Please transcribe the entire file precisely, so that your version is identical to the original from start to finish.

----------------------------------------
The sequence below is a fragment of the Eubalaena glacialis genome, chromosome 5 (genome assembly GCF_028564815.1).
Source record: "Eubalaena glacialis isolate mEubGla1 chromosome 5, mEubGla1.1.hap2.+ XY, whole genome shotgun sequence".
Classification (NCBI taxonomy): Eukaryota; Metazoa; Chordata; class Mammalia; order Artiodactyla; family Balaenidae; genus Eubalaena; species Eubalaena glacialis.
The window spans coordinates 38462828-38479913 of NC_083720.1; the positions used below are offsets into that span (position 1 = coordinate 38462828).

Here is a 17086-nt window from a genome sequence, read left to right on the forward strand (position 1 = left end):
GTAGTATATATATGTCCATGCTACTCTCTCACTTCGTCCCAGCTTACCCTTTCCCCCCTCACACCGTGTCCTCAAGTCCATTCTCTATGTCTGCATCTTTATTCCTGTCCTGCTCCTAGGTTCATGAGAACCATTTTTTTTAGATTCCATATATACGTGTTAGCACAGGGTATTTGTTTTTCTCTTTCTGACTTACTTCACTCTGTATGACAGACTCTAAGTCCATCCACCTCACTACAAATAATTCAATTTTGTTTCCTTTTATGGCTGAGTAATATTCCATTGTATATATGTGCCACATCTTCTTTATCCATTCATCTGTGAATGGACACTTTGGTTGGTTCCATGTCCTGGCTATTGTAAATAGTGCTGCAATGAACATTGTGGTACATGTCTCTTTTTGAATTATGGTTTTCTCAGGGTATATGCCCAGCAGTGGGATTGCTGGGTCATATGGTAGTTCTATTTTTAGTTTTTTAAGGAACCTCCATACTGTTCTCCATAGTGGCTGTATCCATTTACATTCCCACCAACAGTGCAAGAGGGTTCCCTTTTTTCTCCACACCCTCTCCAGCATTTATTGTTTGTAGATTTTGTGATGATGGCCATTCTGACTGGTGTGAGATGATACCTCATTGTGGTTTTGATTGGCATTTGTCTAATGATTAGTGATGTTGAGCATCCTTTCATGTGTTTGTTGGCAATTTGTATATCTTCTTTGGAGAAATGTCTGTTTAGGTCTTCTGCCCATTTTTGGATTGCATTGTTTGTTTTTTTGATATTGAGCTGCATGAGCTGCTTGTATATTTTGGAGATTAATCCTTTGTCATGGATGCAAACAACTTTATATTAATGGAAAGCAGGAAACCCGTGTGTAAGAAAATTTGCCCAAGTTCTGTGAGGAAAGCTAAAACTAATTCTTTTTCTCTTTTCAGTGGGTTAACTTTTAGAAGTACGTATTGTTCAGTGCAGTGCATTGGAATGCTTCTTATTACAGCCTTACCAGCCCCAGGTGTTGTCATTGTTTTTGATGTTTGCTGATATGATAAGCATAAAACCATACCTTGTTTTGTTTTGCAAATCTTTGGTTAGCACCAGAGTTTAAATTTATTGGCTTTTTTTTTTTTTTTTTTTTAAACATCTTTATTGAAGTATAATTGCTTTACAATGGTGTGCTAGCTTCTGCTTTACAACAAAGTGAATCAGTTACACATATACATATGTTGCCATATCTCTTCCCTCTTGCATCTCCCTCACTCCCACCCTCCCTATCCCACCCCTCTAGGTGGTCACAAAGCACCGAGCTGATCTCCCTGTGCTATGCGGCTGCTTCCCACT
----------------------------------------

The sequence below is a fragment of the Eubalaena glacialis genome, chromosome 5 (genome assembly GCF_028564815.1).
Source record: "Eubalaena glacialis isolate mEubGla1 chromosome 5, mEubGla1.1.hap2.+ XY, whole genome shotgun sequence".
Classification (NCBI taxonomy): Eukaryota; Metazoa; Chordata; class Mammalia; order Artiodactyla; family Balaenidae; genus Eubalaena; species Eubalaena glacialis.
The window spans coordinates 38462828-38479913 of NC_083720.1; the positions used below are offsets into that span (position 1 = coordinate 38462828).

Here is a 17086-nt window from a genome sequence, read left to right on the forward strand (position 1 = left end):
GTAGTATATATATGTCCATGCTACTCTCTCACTTCGTCCCAGCTTACCCTTTCCCCCCTCACACCGTGTCCTCAAGTCCATTCTCTATGTCTGCATCTTTATTCCTGTCCTGCTCCTAGGTTCATGAGAACCATTTTTTTTAGATTCCATATATACGTGTTAGCACAGGGTATTTGTTTTTCTCTTTCTGACTTACTTCACTCTGTATGACAGACTCTAAGTCCATCCACCTCACTACAAATAATTCAATTTTGTTTCCTTTTATGGCTGAGTAATATTCCATTGTATATATGTGCCACATCTTCTTTATCCATTCATCTGTGAATGGACACTTTGGTTGGTTCCATGTCCTGGCTATTGTAAATAGTGCTGCAATGAACATTGTGGTACATGTCTCTTTTTGAATTATGGTTTTCTCAGGGTATATGCCCAGCAGTGGGATTGCTGGGTCATATGGTAGTTCTATTTTTAGTTTTTTAAGGAACCTCCATACTGTTCTCCATAGTGGCTGTATCCATTTACATTCCCACCAACAGTGCAAGAGGGTTCCCTTTTTTCTCCACACCCTCTCCAGCATTTATTGTTTGTAGATTTTGTGATGATGGCCATTCTGACTGGTGTGAGATGATACCTCATTGTGGTTTTGATTGGCATTTGTCTAATGATTAGTGATGTTGAGCATCCTTTCATGTGTTTGTTGGCAATTTGTATATCTTCTTTGGAGAAATGTCTGTTTAGGTCTTCTGCCCATTTTTGGATTGCATTGTTTGTTTTTTTGATATTGAGCTGCATGAGCTGCTTGTATATTTTGGAGATTAATCCTTTGTCATGGATGCAAACAACTTTATATTAATGGAAAGCAGGAAACCCGTGTGTAAGAAAATTTGCCCAAGTTCTGTGAGGAAAGCTAAAACTAATTCTTTTTCTCTTTTCAGTGGGTTAACTTTTAGAAGTACGTATTGTTCAGTGCAGTGCATTGGAATGCTTCTTATTACAGCCTTACCAGCCCCAGGTGTTGTCATTGTTTTTGATGTTTGCTGATATGATAAGCATAAAACCATACCTTGTTTTGTTTTGCAAATCTTTGGTTAGCACCAGAGTTTAAATTTATTGGCTTTTTTTTTTTTTTTTTTTTAAACATCTTTATTGAAGTATAATTGCTTTACAATGGTGTGCTAGCTTCTGCTTTACAACAAAGTGAATCAGTTACACATATACATATGTTGCCATATCTCTTCCCTCTTGCATCTCCCTCACTCCCACCCTCCCTATCCCACCCCTCTAGGTGGTCACAAAGCACCGAGCTGATCTCCCTGTGCTATGCGGCTGCTTCCCACT